As early as the 1820s, French-speaking Métis who were unhappy with the company’s control of trade in Red River began to join Métis who lived farther south, in the United States. By the 1840s, Métis settlements had emerged in Dakota Territory at Pembina and Saint Joseph (now Walhalla). In the 1850s and 1860s, as the bison moved farther west, the Métis hunters were forced to winter on the high prairie, and some of their encampments on both sides of the Canada-United States border gradually turned into permanent habitations. Villages of particular importance grew up at St. Albert, in what is now Alberta, and Batoche, in what is now Saskatchewan.
In 1869 the Hudson’s Bay Company agreed to sell all its territories to the newly formed Dominion of Canada. The Métis of Red River were not consulted about the sale and were apprehensive. Many had no documented title to the river lots they had staked out and were afraid they might lose these lands to new immigrants. The French-speaking Métis had additional concerns that their language and religion would be overwhelmed by great numbers of settlers coming from Ontario.
Under the leadership of Louis Riel, the Métis formed a provisional government that temporarily resisted the transfer of the Hudson’s Bay territories to Canada. Known as the Red River Rebellion, this resistance, with incidents of armed conflict, lasted from December 1869 to August 1870 and resulted in the Red River region entering Canada as the self-governing province of Manitoba. Another result of the negotiations was a provision for 1.4 million acres of land to be distributed as a special benefit to the children of the Métis; later legislation provided for scrip (certificates redeemable in land) for the Métis adults. Most of the scrip was bought up from the Metis by speculators, and thus few of them ever actually possessed any of the acreage it represented.
In the 1870s and early 1880s, many Métis left Manitoba, pulled by the retreating bison herds and pushed by the influx of white settlers. These new emigrants radiated all over Saskatchewan, Alberta, North Dakota, and Montana. However, the numbers of bison declined very rapidly, disappearing from Canada after 1878 and from Montana after 1883. Thus the Métis had to seek other livelihoods.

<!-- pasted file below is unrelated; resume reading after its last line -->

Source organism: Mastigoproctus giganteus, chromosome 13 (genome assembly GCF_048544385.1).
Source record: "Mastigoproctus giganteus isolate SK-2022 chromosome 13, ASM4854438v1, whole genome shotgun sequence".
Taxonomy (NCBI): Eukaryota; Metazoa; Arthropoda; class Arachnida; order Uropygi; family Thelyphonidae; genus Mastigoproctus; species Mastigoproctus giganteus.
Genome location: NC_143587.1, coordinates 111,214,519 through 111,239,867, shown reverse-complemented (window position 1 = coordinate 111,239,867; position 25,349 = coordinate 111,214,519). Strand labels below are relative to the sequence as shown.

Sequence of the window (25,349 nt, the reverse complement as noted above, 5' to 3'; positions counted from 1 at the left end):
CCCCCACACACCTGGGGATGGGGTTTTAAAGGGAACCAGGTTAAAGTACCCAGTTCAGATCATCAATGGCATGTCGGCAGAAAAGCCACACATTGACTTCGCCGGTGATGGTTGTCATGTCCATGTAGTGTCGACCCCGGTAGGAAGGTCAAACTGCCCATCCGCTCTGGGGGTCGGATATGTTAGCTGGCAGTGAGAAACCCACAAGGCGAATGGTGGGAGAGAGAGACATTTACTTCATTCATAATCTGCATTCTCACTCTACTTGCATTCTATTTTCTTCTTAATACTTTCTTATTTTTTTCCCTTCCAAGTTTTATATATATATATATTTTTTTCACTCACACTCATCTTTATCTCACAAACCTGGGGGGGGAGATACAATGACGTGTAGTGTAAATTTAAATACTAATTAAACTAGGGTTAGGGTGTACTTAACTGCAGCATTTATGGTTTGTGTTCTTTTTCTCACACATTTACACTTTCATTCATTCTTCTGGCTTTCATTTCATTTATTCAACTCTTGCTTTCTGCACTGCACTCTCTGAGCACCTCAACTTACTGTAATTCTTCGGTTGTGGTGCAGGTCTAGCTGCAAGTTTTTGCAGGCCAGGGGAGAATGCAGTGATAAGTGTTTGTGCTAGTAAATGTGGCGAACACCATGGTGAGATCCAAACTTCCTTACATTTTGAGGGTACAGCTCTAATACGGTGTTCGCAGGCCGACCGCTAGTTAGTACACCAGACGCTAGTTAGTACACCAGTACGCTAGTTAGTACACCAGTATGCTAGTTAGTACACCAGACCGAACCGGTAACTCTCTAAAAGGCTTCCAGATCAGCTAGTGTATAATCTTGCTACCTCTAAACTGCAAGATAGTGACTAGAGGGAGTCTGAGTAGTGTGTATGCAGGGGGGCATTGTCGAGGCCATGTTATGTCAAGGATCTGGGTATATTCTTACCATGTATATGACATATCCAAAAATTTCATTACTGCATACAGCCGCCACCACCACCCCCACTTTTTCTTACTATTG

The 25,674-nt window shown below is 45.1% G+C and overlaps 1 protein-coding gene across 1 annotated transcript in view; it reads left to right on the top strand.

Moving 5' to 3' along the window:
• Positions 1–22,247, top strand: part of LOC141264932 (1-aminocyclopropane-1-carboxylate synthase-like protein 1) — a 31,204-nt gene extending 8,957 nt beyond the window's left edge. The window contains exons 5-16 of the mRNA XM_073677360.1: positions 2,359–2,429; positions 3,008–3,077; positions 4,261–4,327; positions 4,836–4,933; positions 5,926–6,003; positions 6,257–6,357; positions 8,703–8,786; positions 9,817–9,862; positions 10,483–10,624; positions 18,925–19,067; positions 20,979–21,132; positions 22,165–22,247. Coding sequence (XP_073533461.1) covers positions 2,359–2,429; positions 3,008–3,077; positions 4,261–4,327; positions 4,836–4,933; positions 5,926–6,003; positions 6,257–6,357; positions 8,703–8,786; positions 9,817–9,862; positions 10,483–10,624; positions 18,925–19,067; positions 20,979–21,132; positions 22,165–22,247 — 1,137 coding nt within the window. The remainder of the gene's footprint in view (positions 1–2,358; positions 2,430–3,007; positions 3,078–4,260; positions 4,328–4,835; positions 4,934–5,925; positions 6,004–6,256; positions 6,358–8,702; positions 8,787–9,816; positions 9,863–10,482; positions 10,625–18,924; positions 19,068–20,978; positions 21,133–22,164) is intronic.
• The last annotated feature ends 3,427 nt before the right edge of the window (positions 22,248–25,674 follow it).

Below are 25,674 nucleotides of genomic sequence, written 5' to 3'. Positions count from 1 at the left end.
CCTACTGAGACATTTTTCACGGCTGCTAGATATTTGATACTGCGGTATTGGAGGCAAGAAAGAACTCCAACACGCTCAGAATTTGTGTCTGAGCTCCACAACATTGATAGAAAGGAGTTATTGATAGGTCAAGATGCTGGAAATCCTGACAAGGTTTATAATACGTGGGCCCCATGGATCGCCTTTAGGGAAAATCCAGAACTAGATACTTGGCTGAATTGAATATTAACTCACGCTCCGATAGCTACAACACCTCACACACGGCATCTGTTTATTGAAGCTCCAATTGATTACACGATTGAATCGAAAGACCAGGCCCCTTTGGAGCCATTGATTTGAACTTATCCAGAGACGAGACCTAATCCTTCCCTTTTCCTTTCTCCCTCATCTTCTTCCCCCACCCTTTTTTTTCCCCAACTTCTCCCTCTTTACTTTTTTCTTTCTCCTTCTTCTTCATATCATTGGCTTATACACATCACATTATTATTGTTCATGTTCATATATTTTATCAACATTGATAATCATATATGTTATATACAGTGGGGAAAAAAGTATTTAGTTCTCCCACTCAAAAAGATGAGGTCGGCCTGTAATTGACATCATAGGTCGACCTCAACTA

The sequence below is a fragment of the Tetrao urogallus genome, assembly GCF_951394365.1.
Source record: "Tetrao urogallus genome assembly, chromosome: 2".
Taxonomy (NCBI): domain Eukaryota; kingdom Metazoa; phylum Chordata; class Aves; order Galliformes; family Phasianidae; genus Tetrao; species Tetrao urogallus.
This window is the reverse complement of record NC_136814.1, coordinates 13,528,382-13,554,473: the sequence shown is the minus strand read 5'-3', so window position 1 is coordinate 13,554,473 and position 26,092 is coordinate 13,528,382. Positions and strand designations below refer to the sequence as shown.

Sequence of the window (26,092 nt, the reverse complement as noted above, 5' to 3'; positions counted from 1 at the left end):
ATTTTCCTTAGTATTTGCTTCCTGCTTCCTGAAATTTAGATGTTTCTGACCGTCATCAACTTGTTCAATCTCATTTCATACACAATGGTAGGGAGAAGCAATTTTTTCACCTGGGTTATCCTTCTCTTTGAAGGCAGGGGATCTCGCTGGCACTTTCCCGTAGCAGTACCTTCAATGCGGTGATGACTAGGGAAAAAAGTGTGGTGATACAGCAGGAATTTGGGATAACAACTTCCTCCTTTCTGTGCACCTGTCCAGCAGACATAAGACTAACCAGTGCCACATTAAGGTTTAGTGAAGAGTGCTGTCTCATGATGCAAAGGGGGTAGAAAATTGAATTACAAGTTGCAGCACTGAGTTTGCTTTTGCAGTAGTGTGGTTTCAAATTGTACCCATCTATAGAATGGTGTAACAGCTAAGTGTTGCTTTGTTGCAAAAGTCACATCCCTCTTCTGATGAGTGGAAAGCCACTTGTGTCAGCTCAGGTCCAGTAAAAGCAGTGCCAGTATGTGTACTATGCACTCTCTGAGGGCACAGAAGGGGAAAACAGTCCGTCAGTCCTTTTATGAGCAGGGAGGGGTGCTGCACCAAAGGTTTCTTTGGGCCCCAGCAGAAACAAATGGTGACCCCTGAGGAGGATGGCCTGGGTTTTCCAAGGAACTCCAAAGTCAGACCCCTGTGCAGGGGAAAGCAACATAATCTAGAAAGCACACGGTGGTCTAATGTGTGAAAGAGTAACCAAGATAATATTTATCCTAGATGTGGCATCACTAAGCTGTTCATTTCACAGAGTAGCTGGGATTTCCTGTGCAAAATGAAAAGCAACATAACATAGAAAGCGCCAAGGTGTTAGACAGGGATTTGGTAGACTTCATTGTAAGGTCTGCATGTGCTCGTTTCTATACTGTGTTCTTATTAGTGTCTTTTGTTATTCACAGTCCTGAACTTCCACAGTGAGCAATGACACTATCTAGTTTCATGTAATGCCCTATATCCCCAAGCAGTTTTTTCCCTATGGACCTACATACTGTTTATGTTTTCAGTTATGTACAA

A particularly large number of Métis settled in the Saskatchewan Valley around Batoche, where in 1885, again under Riel’s leadership, they rebelled against Canadian authority in the Northwest Rebellion. As in 1869, they were worried about title to their river lots, which were unsurveyed and were therefore omitted from the survey adopted by the Department of the Interior. The Métis demanded a distribution of land and scrip, as had occurred in Manitoba after 1870.
The Métis action at Batoche encouraged several bands of indigenous nations (Cree, Assiniboine, and Sioux) to take up arms. Threatened with a general rising across the Northwest Territories, the Canadian government put down the rebellion by force at the Battle of Batoche (May 9-12, 1885). Riel was captured, and was hanged on November 16, 1885, after being convicted of treason, and some of his followers were sentenced to prison terms.
After the unsuccessful uprising of 1885, the Métis lost most of their political influence, although the government did extend the distribution of scrip beyond Manitoba throughout the prairie provinces. Some Métis stayed in small agricultural communities on the prairies, while many others moved into the forests of northern Manitoba, Saskatchewan, and Alberta, where they could still make a living by hunting, fishing, and trapping. Their numbers were gradually augmented by so-called nonstatus Indians, that is, indigenous people who had lost their rights in Indian reserves—lands reserved for indigenous nations in recognition of their being the original inhabitants. Nonstatus Indians usually lost these rights through intermarriage with whites or Métis.
In 1938 the government of Alberta established eight Métis settlements, somewhat like Indian reserves, in the northern part of the province. Today their residents are engaged in a variety of pursuits, including agriculture, forestry, and oil and gas development. There are many other villages in the western provinces as well where the population is largely Métis.
With the passage of time, most Métis in western Canada have adopted the English language, and the old distinction beween English-speaking Protestant and French-speaking Catholic Métis has lost most of its relevance. Since the 1960s, the Métis identity has been applied in a more general way, and people of mixed indigenous-white descent in all the provinces now call themselves Métis.
The Métis in this new and broader identity have acquired considerable political influence. The Charter of Rights and Freedoms in the Canadian Constitution of 1982 designates them as an aboriginal people, with aboriginal rights. Aboriginal rights include use or ownership of resources, based on occupancy of the land before European colonization, and may include self-government. The extent of such rights is unclear and is usually established case by case in the courts.
There are several national and provincial Métis organizations that sponsor political action as well as lawsuits attempting to win aboriginal hunting, fishing, and land rights. Thus far, they have not had much success in Canadian courts.
In the 1991 census, about 75,000 people identified themselves as Métis. Far more Canadians have some degree of indigenous-white mixture in their ancestry, but most of these identify themselves either as status Indians registered under the Indian Act or as white Canadians. To be a Métis in contemporary Canada is less a matter of race than of self-identification with Métis history.